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Your Environment. Your Health.

Progress Reports: University of New Mexico: Research Translation Core

Superfund Research Program

Research Translation Core

Project Leader: Melissa Gonzales
Co-Investigators: David Begay, Christopher L. Shuey (Southwest Research and Information Center), Nancy Maryboy (Indigenous Education Institute)
Grant Number: P42ES025589
Funding Period: 2017-2022
View this project in the NIH Research Portfolio Online Reporting Tools (RePORT)

Learn More About the Grantee

Visit the grantee's eNewsletter page Visit the grantee's Twitter page

Progress Reports

Year:   2019  2018  2017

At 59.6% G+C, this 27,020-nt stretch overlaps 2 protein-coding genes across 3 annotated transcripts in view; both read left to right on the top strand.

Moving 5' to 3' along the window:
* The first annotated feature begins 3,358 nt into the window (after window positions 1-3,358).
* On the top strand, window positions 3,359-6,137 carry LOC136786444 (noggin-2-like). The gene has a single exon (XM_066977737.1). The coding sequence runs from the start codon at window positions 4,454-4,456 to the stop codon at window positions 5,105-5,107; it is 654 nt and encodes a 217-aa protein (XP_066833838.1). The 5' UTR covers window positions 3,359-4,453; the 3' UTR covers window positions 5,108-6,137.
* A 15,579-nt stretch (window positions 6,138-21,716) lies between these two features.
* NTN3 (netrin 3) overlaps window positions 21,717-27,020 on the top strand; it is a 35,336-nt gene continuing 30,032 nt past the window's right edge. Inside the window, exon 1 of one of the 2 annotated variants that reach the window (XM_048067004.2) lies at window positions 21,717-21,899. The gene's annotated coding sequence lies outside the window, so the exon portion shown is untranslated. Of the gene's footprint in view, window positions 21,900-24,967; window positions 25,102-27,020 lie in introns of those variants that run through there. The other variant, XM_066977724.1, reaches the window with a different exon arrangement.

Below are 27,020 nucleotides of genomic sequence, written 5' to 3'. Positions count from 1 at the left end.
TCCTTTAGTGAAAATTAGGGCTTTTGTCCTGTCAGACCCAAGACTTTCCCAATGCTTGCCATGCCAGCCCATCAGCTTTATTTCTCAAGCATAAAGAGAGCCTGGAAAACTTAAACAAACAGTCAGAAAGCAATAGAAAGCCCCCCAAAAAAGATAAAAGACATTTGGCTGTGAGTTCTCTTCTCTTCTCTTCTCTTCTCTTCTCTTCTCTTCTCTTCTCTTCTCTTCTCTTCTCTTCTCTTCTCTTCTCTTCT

The University of New Mexico (UNM) Metal Exposure and Toxicity Assessment on Tribal Lands in the Southwest (METALS) Superfund Research Program (SRP) Center Research Translation Core (RTC) supports linkages between METALS research and stakeholder needs to enhance translational research for reducing real and immediate environmental health risks posed by mixed metals exposures from abandoned mining sites. To support this goal UNM METALS provides regular updates to joint meetings of United States Environmental Protection Agency (EPA), Navajo Nation Environmental Protection Agency (EPA), communities, METALS researchers, and the Navajo Nation Trustee for the settlement to cleanup orphan mines. METALS also shares findings with the Institute for Tribal Environmental Professionals Tribal Superfund Working Group, the Dine Uranium Remediation Advisory Commission, the Navajo Health, Education, and Human Services committee, the Pueblo of Laguna Environment and Natural Resources Department, and other stakeholder organizations. In collaboration with the Community Engagement Core (CEC), the RTC conducted the second annual two-day Indigenous Cultural Training for METALS members and trainees at UNM in 2019. This training is designed to promote culturally appropriate translational research supporting the integration of academic research and tribal community stakeholder concerns. The RTC team have also bridged cultural perspectives and research outcomes via translating science through art. This approach was highlighted at numerous venues to support a pipeline of future STEM trainees interested in METALS research and to support community health initiatives. The RTC communicates with tribal community and policy stakeholders through in-person progress updates, listening sessions, and articles in tribal newspapers. The RTC communicates with SRP/NIEHS staff, regulators, community partners, and a broader audience through a web site, Twitter account, scientific meetings, and digital newsletters.

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